Alberto was very appreciative of the honor and interest that Rudy’s friends bestowed upon his brother, but hoped they would not insist on an immediate decision. “I have communicated with my sister in Turin,” he responded by cable. “There are many factors that must be taken into consideration. I cannot reach a decision until I reach New York.”

Being Valentino’s next of kin, the decision was left to Alberto, and as everyone now knows, that decision was for Hollywood Cemetery where Valentino still rests to this day. However, what if Valentino had still been married to Natacha Rambova at the time of his death? The decision would have been hers. If so, where would his remains be now?

Rudy, Winifred Hudnut, Natacha, Richard Hudnut

At the time of his death, Natacha was in France with her family. The only hint of what her plans would have been if history had been different was a brief cable she sent to Ullman during the fight over where Rudy’s body would lie.

“Unless otherwise directed by Rudolph, we prefer cremation; ashes to be placed in temporary security,” she wrote. “Later could go to my plot in Woodlawn.”

Woodlawn Cemetery is in the Bronx section of New York where many of the city’s historical figures are buried. Silent film actress Olive Thomas was interred there by her husband Jack Pickford just six years earlier.

The huge family plot of Richard Hudnut at Woodlawn Cemetery where only he and his two wives are interred. Who else could he have been expecting? Natacha had her ashes scattered.

Natacha’s step-father, Richard Hudnut, the famed perfume manufacturer, had a huge family plot at Woodlawn, where his first wife Evelyn was buried in 1919 and where he and his second wife Winifred (Natacha’s mother) were later buried.

Ullman, of course, did not take Natacha’s offer seriously. First, he insisted that cremation was impossible since the Catholic Church did not allow it, and Rudy, who had drifted away from his childhood faith, had returned to it on his deathbed. Ullman recalled that several years earlier they had discussed cremation, and Rudy had said, “Well, when I die I’d like to be cremated and have my ashes scattered to the winds.” Ullman insisted that Rudy was joking.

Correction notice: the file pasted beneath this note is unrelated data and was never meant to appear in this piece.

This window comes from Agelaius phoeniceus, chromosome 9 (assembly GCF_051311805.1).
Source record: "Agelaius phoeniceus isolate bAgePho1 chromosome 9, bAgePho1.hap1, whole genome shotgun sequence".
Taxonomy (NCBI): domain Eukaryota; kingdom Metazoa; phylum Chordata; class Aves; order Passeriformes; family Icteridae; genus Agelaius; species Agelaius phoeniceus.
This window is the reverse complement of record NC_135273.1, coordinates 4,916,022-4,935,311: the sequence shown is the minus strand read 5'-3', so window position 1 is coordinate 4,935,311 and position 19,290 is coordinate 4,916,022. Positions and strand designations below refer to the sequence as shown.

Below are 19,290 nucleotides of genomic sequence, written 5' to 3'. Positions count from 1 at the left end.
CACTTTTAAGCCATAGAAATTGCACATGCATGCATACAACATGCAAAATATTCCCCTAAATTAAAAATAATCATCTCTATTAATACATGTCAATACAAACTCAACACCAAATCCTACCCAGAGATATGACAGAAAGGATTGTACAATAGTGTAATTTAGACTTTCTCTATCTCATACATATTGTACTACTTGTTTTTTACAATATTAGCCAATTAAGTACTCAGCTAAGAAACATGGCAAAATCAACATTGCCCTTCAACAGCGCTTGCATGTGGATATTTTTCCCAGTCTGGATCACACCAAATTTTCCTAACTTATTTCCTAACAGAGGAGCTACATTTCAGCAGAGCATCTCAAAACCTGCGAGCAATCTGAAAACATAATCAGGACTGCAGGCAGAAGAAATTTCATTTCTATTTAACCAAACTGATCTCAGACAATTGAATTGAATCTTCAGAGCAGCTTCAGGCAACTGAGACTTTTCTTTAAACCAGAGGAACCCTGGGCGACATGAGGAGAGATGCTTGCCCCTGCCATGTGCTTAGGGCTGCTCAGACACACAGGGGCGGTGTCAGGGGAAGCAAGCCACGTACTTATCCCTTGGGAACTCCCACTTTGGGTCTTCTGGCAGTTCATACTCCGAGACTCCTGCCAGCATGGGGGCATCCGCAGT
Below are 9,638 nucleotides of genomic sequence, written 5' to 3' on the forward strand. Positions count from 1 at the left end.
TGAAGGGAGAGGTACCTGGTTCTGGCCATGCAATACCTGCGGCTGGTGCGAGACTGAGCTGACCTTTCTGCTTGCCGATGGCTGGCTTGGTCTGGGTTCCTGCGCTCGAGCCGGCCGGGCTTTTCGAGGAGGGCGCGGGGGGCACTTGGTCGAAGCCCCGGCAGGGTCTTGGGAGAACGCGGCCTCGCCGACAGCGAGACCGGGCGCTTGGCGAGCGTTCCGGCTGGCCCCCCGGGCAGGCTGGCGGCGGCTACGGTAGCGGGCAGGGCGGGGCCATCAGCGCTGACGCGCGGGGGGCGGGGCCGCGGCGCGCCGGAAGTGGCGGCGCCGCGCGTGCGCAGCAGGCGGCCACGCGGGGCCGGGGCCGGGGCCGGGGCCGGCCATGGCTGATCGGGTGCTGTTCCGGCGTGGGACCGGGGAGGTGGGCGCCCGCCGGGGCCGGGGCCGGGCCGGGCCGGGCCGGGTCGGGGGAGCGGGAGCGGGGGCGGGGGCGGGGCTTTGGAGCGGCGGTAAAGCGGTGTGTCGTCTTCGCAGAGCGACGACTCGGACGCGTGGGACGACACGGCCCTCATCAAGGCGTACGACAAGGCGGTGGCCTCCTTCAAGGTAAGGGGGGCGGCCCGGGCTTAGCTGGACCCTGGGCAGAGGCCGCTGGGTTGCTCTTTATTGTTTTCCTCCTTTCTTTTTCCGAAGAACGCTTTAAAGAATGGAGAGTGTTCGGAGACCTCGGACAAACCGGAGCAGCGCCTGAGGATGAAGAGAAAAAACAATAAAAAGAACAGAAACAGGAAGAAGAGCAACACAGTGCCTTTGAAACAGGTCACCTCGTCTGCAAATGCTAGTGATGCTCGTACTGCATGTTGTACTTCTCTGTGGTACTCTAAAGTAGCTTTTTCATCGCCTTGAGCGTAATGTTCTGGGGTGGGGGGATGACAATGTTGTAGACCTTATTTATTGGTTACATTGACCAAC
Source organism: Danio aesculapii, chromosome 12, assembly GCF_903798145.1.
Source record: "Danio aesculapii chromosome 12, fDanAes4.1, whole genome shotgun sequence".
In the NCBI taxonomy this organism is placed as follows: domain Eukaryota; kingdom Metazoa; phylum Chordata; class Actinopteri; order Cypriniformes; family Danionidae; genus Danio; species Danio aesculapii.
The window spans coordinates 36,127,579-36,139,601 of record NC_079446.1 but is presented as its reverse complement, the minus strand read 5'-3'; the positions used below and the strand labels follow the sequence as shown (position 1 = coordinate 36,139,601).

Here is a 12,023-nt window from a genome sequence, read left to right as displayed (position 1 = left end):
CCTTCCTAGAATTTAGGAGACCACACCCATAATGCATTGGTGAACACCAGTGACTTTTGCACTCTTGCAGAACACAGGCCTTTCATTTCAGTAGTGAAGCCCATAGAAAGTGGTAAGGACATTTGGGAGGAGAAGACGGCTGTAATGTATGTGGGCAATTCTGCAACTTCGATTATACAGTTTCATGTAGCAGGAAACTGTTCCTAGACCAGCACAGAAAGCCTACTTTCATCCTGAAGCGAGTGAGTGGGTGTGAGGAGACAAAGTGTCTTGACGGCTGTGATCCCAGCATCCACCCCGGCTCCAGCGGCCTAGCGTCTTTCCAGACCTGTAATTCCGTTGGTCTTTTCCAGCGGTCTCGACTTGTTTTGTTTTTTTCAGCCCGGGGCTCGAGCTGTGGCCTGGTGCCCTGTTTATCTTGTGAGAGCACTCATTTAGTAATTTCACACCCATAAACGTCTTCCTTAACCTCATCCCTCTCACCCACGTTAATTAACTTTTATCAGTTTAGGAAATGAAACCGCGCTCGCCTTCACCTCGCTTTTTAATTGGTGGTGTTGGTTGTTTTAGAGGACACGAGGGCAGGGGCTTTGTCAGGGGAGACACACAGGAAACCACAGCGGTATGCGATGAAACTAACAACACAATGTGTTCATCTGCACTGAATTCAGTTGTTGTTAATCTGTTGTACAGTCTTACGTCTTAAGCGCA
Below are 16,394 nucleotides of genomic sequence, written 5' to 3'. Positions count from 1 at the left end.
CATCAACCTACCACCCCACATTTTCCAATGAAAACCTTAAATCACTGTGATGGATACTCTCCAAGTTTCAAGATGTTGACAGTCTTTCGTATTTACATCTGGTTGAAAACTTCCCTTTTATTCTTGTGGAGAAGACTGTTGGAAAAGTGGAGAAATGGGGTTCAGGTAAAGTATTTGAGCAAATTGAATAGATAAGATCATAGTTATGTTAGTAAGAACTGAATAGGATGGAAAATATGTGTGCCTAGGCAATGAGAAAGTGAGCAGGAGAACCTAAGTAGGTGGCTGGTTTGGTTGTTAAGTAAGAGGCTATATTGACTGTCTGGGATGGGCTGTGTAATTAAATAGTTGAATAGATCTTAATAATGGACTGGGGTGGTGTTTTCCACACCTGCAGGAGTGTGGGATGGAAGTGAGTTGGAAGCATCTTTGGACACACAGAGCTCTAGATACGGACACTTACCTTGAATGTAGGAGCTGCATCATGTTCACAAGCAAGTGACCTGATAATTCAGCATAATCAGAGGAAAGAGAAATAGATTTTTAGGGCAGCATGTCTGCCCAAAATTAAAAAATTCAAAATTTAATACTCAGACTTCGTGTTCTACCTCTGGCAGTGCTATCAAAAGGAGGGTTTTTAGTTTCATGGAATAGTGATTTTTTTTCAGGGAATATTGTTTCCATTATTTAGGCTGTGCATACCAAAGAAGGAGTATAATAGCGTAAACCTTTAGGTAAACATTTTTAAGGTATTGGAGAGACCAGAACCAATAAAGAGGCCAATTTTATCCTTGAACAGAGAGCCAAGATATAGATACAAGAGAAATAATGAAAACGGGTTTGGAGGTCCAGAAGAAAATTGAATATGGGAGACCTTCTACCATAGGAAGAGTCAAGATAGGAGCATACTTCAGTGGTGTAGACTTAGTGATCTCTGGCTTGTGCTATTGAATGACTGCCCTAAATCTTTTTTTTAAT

However, to continue with our speculation, had the couple still been married, the chances are that Valentino would have been buried at Woodlawn Cemetery in the Hudnut family plot. Now the only question would be if the yearly memorial services that have taken place since the actor’s death would become a ritual at Woodlawn, or would his memory have faded as so many silent film stars of the day have?

 

 

 

In any event, the 90th Annual Rudolph Valentino Memorial Service will be held tomorrow, Wednesday, August 23, 2017, at 12:10 pm, in the Cathedral Mausoleum at Hollywood Forever Cemetery, where the actors body still resides. The public is welcome.

 

 

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The Doty Twins Tragedy

Saturday, December 25th, 2010

 HOLLYWOOD TRAGEDIES

Weston and Winston Doty; the lost twins from “Peter Pan”

 

  

 

 

By Allan R. Ellenberger

 

For nineteen years, Winston and Weston Doty, twin brothers, lived together, went together and developed the close comradeship that comes only to boys of their kind until the Montrose flood swept down on them during a New Year’s Eve party and ended their lives.